The Covid-19 pandemic has posed serious questions to arts and cultural organisations across the country. One of the biggest has been: how do you continue to use the creative arts to empower the most vulnerable in society during lockdown? Nicky Goulder, Founding Chief Executive of Create, tells us how Create Live! enabled them to do this and what they’ve learnt.

Create Live! participants

On 24 March, all our projects, which rely on face-to-face interactions, ground to a halt.

At Create, we use the creative arts to empower lives and enhance wellbeing. We bring together primary school children in areas of deprivation with disabled adults. We offer young and adult carers vital time away from their responsibilities. We take workshops into prisons and adolescent mental-health units. We work with older people experiencing loneliness. Reducing isolation for these people is central to our mission. But how do you achieve that when everyone has to isolate?

We knew we had to find a way and researched, piloted and launched Create Live!, a new method of digital delivery, in just 14 days. We have now rolled out photography, music, art, drama and dance projects with vulnerable participants across the UK. An emergency response grant from Arts Council England is enabling us to extend this work further.

We had to adapt – fast – to move from in-person to digital workshops. So what have we learnt?

Navigating technology

Getting creative virtually can be a challenge. The key is taking what might seem a limitation and using it to open up new possibilities. We decided to celebrate the home.

Photographer and Create artist Alejandra Carles-Tolra responded by asking young carers to photograph the personal things around them, to look at their homes with new eyes and find inspiration in everyday objects. Exploring their homes and then returning to the screen to collaborate with others provided a creative outlet for self-expression and an opportunity to connect with other young carers.

“Collaboration is always at the centre of my work,” Alejandra says, “and during this period of increased isolation it felt essential that the young carers could collaborate and share their creative work and ideas with each other. It doesn’t matter what tools you have, it’s a way of looking at the world.”

“It doesn’t matter what tools you have, it’s a way of looking at the world.”
Alejandra Carles-Tolra

Safety and comfort

Ensuring participants are safe and comfortable is crucial. We updated our Safeguarding Policy after detailed research; and focus on the smallest details to help them feel calm and relaxed. We ensure, for example that participants names – but only first names – are correctly displayed.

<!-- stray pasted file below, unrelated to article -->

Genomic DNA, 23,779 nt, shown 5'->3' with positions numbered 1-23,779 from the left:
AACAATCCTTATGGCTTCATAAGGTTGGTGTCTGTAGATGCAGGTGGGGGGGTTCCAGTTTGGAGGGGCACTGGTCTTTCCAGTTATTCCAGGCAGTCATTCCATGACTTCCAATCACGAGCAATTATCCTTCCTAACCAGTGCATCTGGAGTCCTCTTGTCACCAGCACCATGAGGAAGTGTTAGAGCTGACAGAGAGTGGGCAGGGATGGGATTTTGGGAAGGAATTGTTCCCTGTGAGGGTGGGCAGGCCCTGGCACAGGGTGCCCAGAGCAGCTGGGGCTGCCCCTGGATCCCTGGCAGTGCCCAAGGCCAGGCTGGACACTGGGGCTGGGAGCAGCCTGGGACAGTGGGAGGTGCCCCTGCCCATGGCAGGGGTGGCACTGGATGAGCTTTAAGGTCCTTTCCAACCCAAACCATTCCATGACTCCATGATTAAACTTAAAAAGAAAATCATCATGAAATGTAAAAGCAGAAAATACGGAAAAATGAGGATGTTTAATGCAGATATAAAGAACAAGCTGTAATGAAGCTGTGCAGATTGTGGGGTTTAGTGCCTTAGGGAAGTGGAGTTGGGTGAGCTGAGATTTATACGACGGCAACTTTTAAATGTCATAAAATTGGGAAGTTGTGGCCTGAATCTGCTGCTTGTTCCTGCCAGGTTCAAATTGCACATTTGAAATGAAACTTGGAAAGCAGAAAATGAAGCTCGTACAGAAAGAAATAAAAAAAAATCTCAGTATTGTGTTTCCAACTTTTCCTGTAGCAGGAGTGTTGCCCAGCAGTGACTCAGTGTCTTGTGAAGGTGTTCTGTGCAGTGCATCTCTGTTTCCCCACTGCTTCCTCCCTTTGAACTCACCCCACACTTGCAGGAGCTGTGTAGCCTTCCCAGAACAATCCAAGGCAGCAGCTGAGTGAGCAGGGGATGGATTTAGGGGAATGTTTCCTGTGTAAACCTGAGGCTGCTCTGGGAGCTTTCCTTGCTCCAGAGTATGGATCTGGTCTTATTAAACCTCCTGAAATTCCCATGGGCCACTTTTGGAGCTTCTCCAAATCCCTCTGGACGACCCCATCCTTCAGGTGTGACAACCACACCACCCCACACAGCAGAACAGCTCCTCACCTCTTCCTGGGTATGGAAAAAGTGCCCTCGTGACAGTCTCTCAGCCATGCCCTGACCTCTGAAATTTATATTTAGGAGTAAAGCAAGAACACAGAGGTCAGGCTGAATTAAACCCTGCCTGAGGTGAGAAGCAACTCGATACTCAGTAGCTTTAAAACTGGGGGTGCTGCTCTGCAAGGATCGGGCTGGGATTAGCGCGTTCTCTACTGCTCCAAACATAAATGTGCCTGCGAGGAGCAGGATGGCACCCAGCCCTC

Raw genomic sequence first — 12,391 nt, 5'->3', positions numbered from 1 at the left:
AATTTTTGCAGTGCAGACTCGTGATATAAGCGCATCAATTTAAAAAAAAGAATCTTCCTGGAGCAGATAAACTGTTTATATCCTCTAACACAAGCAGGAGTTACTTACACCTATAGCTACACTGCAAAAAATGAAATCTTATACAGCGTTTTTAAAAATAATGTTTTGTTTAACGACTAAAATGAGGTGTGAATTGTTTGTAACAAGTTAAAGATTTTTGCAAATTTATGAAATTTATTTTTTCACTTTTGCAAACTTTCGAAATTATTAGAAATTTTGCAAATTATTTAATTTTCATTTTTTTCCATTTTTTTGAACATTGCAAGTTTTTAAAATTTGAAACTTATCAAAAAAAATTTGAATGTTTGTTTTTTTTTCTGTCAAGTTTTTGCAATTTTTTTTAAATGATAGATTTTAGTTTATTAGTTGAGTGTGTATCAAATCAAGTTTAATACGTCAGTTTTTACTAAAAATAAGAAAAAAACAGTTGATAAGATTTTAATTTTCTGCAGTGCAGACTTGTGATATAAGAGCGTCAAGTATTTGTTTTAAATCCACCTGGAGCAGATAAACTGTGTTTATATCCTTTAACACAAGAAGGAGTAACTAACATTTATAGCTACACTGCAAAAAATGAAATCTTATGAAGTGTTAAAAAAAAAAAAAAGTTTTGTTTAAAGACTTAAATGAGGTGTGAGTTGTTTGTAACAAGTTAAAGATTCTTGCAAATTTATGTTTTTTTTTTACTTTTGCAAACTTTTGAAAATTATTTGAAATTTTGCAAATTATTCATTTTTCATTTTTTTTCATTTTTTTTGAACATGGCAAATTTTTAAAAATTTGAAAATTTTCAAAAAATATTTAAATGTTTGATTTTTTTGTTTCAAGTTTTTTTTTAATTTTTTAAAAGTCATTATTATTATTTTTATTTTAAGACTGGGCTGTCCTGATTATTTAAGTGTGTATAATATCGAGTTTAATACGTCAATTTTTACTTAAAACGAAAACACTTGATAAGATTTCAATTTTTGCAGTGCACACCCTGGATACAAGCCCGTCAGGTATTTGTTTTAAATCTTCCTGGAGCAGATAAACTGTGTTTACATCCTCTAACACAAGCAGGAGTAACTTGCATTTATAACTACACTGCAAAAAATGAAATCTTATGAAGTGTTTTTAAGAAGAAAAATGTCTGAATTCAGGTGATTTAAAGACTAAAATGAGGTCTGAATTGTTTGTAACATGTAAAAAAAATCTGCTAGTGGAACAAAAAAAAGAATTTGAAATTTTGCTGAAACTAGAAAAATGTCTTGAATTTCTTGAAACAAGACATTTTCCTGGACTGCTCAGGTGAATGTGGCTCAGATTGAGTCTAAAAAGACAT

Theatre maker/writer and Create artist James Baldwin explains, “Making a group connection is tricky when you’re disconnected physically, so it’s important to prioritise things that might seem small but make the participants feel comfortable. It’s about being able to embrace the technology to achieve your aim: to have fun and make the participants feel valued.”

A group of young people. All but one of them have their hands raised above their heads.

Innovating when there’s no IT access

Lack of access to computers or the Internet can pose a real barrier to running our projects. So we adapted Create Live! and ran music workshops with our older participants over the phone.

“[The workshop] made a hell of a difference to me,” said one participant. “I was on the phone for three hours! It has woken me up. I was beginning to get tired with nothing to do, no one to talk to. I really enjoyed it today. I will sleep tonight.”

Feedback across our Create Live! projects from participants, parents, community partners and artists has highlighted how important creativity is for wellbeing in these strange times. We are continuing to adapt and increase the number of workshops being delivered through Create Live! in order to reach as many isolated, vulnerable people as possible during this lockdown period and beyond.

“[The workshop] made a hell of a difference to me…I was beginning to get tired with nothing to do, no one to talk to. I really enjoyed it today.”

This blog was originally published by Arts Council England on July 10th 2020.